It’s our last day in Vienna, but there’s still so much to see and do in this beautiful, fascinating, welcoming city. We want to more, but we have a reservation at a hotel on the Danube, along the “romantic road.”
We packed up the night before, and woke up early this morning. We have breakfast as quickly as we can enjoy it. Of all the things left to see in Vienna, we decide on the Natural History Museum. It’s less than a ten-minute walk away, situated on the Mariatheresienplatz.
We get there just after opening time. The place is magnificent. The architecture is amazing, and it’s also amazing to realize it was designed and built in the 19th century as a museum of natural history. It’s a great natural history museum, comparing to nature museums anywhere I have been before——in many ways, exceeding them. There is a lot in English. And it’s interesting to see a different perspective from the American/British POV.
This place really shows how Vienna was a leading centre in science as well as in music, art and literature.
We spend hours there, far more than we anticipated. When we get out, we’re seriously behind schedule. I give Nic and Roxanne the cameras, and they head to the Stephansdom: Nic is intent on climbing the higher tower.
I head for the car rental agency. I have reserved a crossover SUV from Sixt. The rental agency is in the Hilton hotel, at the U-bahn station that is the first one we got to when we arrived. It seems unavoidable.
Stangely, the Hilton does not have wifi available in the lobby. Poor show, Hilton!
Of course, when I get to the Sixt agency, the lady tells me that she can’t give me the car I reserved. The logic is this: I’m picking up the car in Austria and will drop it off in Switzerland, so the car has to have German licence plates. How can you argue with that?
Sixt upgrades us to a BMW 530d. “Oh, well,” I say. “I guess I’ll take it.” We all have to make sacrifices.
On the way back to the hotel to meet the family, I pass the Greek embassy. There’s one armed guard standing outside, scowling at passers-by.
I meet the family back at the hotel and we head out. it’s not that hard to find the highway—sorry, Autobahn. There is traffic that you would find in any big city, but it moves. Fast. We did not encounter a single traffic jam.
Outside the city, we stop for a fast lunch. To try to make up time, we stop at McDonald’s. Yes, I know. But it was the only fast-food place we could find near the highway, and we really did want to catch up on some of the time we were behind in our itinerary. At least it was cheap, only 10 euros. But coffee, and a gooey dessert for Nicolas, costs more than that.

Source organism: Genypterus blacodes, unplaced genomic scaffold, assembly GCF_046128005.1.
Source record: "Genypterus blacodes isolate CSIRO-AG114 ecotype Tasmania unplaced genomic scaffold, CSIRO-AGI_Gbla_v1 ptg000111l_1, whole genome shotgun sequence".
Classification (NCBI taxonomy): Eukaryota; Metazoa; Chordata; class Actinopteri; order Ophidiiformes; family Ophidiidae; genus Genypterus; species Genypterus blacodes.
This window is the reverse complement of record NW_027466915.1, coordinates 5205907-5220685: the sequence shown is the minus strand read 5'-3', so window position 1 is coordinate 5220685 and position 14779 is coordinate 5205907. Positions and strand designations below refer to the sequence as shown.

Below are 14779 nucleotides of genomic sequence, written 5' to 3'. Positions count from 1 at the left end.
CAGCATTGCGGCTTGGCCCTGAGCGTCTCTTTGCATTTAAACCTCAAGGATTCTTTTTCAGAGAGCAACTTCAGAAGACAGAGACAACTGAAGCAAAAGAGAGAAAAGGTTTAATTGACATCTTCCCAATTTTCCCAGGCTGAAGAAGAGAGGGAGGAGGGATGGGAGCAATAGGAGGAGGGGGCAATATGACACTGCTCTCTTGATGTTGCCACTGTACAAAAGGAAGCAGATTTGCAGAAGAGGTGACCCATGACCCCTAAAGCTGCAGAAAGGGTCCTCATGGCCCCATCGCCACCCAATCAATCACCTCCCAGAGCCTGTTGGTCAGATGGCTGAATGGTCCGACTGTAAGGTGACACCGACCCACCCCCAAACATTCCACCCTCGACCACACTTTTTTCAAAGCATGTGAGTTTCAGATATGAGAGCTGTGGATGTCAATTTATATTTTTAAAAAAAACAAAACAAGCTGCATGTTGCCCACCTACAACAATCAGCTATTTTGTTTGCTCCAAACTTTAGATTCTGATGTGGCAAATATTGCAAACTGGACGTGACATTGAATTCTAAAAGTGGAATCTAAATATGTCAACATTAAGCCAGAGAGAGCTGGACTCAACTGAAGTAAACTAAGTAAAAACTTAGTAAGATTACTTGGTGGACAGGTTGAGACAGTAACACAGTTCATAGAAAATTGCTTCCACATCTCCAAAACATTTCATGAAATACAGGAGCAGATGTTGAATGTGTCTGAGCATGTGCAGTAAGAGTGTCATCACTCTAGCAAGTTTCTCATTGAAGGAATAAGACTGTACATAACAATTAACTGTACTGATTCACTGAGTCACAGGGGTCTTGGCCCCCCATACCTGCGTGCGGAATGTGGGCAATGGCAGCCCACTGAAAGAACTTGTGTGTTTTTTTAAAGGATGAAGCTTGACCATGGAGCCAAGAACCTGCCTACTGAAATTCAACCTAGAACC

The drive along the Danube, especially along highway 3 from Krems has been the best part of the day. There are little towns that mix buildings from the medieval to the modern age, but nothing clashes, nothing seems out of place. There are long stretches of park or at least open access to the river. And despite the history I’ve learned, I don’t see a lot of shipping on the Danube. We saw one barge pushing another upriver, and later, we see a cruise boat taking tourists downriver.
We stop at a park to dip our toes in the great river and watch some people standing in canoes. The Danube, just to destroy a myth, is not blue. It’s actually green.
We’re in Oberloiben, home to several small wineries. We enter one to taste the local produce. The owner, or maybe it’s the owners’ son, brings us several samples of gruner wines of various levels of quality. We can have as much as we like, to decide which bottle to buy. While we wait, Garfield the cat hops onto Roxanne’s lap and settles down.
Our destination is the town of Durnstein, which is surmounted by the ancient Burg Durnstein, where Richard the Lionhearted was imprisoned. But the road along the Danube goes through a tunnel under Durnstein, so we almost miss the town.
Our hotel is the Gartenhotel and Weingut (garden hotel and vinyard) Pfeffel Durnstein, which is about two kilometers upriver from the town of Durnstein. Getting in means driving through a narrow tunnel under the rail line that follows the river. It’s a new place, lots of white and big, flowering bushes. High cliffs loom up right behind it.
The room, though, is a little disappointing. It’s big enough, but the third bed is another pull-out. All the furniture looks like 1980s American Motel. There’s free wifi in the lobby, though.
It doubles as a spa, and the common areas look like it. Before supper, we head up to the spa, which is on the top floor, almost merging into the cliffs behind us. Here is the first stainless-steel pool I have ever seen. It’s very pleasant to dry off on a chaise lounge and watch the river flow by.
The restaurant/breakfast room is bright with a wall-length window and a big terrace. It’s nice, and the food is very good, but it’s pricey.
I think if I were to come this way again (and I really hope I do!) I’d stay in one of the hotels in the town itself: the Richard Lowenherz (Richard the Lionhearted, who was imprisoned in the castle above the town) or the Sanger Blonder (the minstrel who rescued him), both of which get good reviews in TripAdvisor.